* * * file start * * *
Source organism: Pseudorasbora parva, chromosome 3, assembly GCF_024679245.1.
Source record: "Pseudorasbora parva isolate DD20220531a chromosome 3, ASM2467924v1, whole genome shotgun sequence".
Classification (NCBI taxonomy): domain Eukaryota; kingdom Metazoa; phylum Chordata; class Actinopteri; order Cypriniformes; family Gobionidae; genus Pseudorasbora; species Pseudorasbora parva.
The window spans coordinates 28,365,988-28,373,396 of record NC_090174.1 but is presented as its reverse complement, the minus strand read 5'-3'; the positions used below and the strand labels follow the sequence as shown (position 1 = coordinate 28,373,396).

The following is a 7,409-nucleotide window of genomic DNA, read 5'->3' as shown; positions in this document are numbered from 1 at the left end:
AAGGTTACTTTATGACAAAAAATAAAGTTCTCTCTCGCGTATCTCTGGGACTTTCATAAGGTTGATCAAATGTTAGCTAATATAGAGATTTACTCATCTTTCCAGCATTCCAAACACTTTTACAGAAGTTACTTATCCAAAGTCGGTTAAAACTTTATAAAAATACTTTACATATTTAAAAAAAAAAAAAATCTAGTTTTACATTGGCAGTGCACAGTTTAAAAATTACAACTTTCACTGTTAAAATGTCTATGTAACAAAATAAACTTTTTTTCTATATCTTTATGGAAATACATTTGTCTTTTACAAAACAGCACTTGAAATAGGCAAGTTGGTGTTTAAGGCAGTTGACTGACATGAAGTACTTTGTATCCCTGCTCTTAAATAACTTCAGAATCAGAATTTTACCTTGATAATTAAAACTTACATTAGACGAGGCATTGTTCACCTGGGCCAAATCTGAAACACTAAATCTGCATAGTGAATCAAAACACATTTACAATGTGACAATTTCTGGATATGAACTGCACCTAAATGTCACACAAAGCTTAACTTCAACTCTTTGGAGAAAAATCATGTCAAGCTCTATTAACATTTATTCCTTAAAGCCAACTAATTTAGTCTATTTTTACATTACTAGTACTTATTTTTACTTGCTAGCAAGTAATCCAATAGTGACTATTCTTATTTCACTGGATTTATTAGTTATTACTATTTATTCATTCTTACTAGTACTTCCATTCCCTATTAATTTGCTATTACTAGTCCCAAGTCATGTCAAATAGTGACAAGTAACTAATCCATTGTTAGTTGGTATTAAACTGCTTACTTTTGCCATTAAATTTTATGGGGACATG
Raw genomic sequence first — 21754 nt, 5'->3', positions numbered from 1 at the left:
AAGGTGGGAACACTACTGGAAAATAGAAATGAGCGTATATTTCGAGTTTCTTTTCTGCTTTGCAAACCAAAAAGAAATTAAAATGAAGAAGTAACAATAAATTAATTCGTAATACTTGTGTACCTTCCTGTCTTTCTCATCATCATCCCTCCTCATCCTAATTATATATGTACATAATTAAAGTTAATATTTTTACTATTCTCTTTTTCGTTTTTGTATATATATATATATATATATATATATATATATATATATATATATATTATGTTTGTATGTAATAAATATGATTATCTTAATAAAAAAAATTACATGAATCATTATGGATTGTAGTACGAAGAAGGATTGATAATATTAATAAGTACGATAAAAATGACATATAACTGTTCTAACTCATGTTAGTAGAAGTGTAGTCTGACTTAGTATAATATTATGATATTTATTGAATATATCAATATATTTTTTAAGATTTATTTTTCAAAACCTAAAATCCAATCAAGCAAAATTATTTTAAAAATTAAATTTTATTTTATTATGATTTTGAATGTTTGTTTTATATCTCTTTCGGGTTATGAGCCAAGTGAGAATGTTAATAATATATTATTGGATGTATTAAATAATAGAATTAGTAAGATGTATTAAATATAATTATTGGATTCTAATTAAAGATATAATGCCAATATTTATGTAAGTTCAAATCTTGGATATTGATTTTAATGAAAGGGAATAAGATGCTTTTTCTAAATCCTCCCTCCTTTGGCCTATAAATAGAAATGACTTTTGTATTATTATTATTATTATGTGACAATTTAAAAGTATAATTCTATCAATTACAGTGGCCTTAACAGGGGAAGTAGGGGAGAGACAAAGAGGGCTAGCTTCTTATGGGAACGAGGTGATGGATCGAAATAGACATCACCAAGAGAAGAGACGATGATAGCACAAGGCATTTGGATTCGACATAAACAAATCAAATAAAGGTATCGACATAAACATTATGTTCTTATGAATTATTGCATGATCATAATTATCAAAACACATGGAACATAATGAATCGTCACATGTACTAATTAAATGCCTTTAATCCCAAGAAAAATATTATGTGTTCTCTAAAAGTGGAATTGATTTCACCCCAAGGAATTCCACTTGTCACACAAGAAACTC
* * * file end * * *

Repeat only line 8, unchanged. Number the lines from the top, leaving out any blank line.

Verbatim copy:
AAGGTGGGAACACTACTGGAAAATAGAAATGAGCGTATATTTCGAGTTTCTTTTCTGCTTTGCAAACCAAAAAGAAATTAAAATGAAGAAGTAACAATAAATTAATTCGTAATACTTGTGTACCTTCCTGTCTTTCTCATCATCATCCCTCCTCATCCTAATTATATATGTACATAATTAAAGTTAATATTTTTACTATTCTCTTTTTCGTTTTTGTATATATATATATATATATATATATATATATATATATATATATATATTATGTTTGTATGTAATAAATATGATTATCTTAATAAAAAAAATTACATGAATCATTATGGATTGTAGTACGAAGAAGGATTGATAATATTAATAAGTACGATAAAAATGACATATAACTGTTCTAACTCATGTTAGTAGAAGTGTAGTCTGACTTAGTATAATATTATGATATTTATTGAATATATCAATATATTTTTTAAGATTTATTTTTCAAAACCTAAAATCCAATCAAGCAAAATTATTTTAAAAATTAAATTTTATTTTATTATGATTTTGAATGTTTGTTTTATATCTCTTTCGGGTTATGAGCCAAGTGAGAATGTTAATAATATATTATTGGATGTATTAAATAATAGAATTAGTAAGATGTATTAAATATAATTATTGGATTCTAATTAAAGATATAATGCCAATATTTATGTAAGTTCAAATCTTGGATATTGATTTTAATGAAAGGGAATAAGATGCTTTTTCTAAATCCTCCCTCCTTTGGCCTATAAATAGAAATGACTTTTGTATTATTATTATTATTATGTGACAATTTAAAAGTATAATTCTATCAATTACAGTGGCCTTAACAGGGGAAGTAGGGGAGAGACAAAGAGGGCTAGCTTCTTATGGGAACGAGGTGATGGATCGAAATAGACATCACCAAGAGAAGAGACGATGATAGCACAAGGCATTTGGATTCGACATAAACAAATCAAATAAAGGTATCGACATAAACATTATGTTCTTATGAATTATTGCATGATCATAATTATCAAAACACATGGAACATAATGAATCGTCACATGTACTAATTAAATGCCTTTAATCCCAAGAAAAATATTATGTGTTCTCTAAAAGTGGAATTGATTTCACCCCAAGGAATTCCACTTGTCACACAAGAAACTC